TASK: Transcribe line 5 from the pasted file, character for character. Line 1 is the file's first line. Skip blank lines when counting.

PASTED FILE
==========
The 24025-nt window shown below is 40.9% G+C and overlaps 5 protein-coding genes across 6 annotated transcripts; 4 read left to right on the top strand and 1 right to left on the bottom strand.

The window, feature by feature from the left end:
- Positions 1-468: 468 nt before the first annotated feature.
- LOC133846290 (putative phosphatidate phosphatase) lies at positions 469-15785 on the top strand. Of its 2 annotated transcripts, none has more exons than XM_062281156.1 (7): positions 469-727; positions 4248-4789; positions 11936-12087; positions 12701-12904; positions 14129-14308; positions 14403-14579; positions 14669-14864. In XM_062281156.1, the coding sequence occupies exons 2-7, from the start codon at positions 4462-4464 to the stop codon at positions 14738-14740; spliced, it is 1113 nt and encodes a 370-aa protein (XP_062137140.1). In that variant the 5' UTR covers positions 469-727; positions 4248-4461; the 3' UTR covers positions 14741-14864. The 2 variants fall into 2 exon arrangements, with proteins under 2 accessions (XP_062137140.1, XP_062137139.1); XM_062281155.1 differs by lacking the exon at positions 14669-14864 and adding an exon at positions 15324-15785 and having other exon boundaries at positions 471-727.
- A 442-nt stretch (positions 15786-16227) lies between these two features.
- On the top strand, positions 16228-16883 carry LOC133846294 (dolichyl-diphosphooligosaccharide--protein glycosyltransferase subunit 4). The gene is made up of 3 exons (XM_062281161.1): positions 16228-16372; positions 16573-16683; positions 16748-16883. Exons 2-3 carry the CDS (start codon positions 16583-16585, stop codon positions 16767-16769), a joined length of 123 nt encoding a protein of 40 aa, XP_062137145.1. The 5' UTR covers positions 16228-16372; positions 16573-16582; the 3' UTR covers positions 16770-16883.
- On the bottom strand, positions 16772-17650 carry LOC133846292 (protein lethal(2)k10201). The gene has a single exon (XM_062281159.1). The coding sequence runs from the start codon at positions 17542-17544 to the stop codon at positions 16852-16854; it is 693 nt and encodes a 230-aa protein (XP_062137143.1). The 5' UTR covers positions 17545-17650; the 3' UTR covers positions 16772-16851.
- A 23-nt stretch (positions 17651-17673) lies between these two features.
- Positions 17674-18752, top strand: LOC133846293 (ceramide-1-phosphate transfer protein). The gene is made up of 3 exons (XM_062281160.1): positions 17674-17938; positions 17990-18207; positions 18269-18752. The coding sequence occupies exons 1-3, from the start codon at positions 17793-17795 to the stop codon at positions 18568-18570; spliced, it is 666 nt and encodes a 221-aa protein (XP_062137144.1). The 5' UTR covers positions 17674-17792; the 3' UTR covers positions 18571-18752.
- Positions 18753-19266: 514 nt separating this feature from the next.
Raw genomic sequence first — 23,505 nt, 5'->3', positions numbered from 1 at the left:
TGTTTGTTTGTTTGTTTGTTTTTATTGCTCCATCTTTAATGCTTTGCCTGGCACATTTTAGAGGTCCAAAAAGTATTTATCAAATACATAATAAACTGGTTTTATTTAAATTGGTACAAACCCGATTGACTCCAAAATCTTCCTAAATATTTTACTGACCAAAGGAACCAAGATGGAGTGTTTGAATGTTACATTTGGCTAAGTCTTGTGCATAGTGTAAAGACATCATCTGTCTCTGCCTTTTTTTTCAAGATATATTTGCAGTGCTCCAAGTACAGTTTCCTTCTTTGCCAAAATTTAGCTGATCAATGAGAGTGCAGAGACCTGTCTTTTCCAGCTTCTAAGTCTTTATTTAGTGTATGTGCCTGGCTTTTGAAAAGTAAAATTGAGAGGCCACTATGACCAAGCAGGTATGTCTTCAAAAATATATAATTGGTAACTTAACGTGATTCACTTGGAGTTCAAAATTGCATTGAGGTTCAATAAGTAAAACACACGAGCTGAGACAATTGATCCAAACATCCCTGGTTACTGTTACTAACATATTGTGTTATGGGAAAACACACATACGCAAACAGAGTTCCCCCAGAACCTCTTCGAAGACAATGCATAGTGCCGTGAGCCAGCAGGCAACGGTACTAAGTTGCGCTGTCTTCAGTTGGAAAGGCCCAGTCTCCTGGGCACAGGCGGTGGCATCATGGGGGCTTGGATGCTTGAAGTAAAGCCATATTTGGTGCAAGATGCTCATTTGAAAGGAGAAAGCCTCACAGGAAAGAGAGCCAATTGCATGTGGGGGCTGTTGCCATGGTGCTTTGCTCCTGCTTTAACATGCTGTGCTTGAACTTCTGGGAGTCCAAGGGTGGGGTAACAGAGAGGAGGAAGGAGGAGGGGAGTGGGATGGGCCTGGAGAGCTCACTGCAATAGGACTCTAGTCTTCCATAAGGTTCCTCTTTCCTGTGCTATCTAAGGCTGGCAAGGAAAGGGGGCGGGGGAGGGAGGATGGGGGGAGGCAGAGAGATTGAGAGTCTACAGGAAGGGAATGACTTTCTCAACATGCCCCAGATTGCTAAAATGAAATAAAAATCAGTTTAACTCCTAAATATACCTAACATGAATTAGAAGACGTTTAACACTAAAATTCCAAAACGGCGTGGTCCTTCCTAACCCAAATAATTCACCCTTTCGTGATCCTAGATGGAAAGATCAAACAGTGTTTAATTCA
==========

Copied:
- A 442-nt stretch (positions 15786-16227) lies between these two features.